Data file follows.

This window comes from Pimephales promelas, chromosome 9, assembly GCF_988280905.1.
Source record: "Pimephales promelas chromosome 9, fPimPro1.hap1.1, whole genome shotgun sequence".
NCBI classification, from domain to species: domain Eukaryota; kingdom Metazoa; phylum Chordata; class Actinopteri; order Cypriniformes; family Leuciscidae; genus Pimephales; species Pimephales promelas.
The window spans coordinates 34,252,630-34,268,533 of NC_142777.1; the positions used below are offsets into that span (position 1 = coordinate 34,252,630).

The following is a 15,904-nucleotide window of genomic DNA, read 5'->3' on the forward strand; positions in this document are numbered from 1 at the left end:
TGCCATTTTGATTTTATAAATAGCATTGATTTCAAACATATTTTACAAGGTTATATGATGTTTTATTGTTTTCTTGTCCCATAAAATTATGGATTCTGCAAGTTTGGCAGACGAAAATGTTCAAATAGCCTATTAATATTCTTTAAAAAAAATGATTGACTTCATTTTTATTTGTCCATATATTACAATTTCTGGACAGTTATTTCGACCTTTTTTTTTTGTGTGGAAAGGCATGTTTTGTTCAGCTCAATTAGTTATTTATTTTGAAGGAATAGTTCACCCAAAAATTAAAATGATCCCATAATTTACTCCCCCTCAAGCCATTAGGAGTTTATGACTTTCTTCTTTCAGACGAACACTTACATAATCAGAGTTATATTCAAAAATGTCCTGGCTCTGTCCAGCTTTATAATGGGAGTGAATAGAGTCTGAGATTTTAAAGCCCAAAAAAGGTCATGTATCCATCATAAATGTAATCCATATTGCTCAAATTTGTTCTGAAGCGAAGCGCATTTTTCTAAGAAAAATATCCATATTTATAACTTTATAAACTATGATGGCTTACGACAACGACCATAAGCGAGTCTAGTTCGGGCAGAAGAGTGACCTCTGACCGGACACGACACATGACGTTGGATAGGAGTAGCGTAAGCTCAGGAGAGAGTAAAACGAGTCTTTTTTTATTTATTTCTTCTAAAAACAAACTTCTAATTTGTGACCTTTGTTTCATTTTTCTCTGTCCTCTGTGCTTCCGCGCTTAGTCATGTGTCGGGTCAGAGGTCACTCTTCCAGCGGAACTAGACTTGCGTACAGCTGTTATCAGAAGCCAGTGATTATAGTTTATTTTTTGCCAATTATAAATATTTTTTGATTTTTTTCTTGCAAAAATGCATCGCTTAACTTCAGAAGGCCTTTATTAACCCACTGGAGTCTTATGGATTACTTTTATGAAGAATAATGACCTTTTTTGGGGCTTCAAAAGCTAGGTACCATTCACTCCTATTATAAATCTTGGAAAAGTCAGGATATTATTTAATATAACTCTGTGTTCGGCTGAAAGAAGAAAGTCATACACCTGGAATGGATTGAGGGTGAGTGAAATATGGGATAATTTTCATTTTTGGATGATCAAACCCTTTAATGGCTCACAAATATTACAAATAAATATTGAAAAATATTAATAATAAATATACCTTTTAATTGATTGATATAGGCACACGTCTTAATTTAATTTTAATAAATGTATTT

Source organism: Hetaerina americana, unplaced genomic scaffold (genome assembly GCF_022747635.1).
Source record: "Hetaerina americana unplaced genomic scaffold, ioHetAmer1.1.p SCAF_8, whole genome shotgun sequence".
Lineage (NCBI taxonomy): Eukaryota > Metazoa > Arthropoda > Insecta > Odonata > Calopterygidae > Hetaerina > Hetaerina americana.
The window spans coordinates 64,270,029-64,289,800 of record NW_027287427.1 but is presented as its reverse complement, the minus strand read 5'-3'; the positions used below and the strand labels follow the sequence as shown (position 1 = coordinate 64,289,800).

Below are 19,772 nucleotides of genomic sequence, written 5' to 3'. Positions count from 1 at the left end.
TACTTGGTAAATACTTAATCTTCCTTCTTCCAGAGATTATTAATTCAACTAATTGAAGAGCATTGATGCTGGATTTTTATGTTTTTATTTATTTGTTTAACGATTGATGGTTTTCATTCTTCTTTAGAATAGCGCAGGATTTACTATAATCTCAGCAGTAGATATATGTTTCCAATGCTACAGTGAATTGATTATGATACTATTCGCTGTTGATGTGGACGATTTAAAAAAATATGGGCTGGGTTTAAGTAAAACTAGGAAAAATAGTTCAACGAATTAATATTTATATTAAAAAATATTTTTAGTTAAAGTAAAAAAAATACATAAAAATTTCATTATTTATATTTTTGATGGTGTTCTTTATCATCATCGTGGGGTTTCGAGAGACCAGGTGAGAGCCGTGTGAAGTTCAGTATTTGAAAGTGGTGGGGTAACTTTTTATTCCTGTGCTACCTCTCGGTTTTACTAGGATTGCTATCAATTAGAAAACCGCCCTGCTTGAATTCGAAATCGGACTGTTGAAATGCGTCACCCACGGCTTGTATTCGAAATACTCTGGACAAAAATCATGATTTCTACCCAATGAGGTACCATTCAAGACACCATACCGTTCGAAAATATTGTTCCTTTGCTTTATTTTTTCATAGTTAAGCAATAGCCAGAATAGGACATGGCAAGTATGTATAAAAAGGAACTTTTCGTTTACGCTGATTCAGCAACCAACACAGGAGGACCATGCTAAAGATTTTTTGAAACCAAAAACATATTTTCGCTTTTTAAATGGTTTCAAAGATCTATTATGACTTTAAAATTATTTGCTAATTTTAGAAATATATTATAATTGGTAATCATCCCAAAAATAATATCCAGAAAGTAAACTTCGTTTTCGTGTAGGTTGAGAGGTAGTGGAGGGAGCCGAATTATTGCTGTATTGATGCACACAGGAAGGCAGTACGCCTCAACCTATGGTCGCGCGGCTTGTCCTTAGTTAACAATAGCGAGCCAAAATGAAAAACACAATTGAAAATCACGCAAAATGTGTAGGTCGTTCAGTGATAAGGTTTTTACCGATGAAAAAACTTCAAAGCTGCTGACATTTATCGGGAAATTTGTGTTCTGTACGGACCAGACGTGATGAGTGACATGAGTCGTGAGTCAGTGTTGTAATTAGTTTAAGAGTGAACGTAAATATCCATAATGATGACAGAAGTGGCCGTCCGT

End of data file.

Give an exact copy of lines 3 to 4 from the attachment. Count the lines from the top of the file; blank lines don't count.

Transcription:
NCBI classification, from domain to species: domain Eukaryota; kingdom Metazoa; phylum Chordata; class Actinopteri; order Cypriniformes; family Leuciscidae; genus Pimephales; species Pimephales promelas.
The window spans coordinates 34,252,630-34,268,533 of NC_142777.1; the positions used below are offsets into that span (position 1 = coordinate 34,252,630).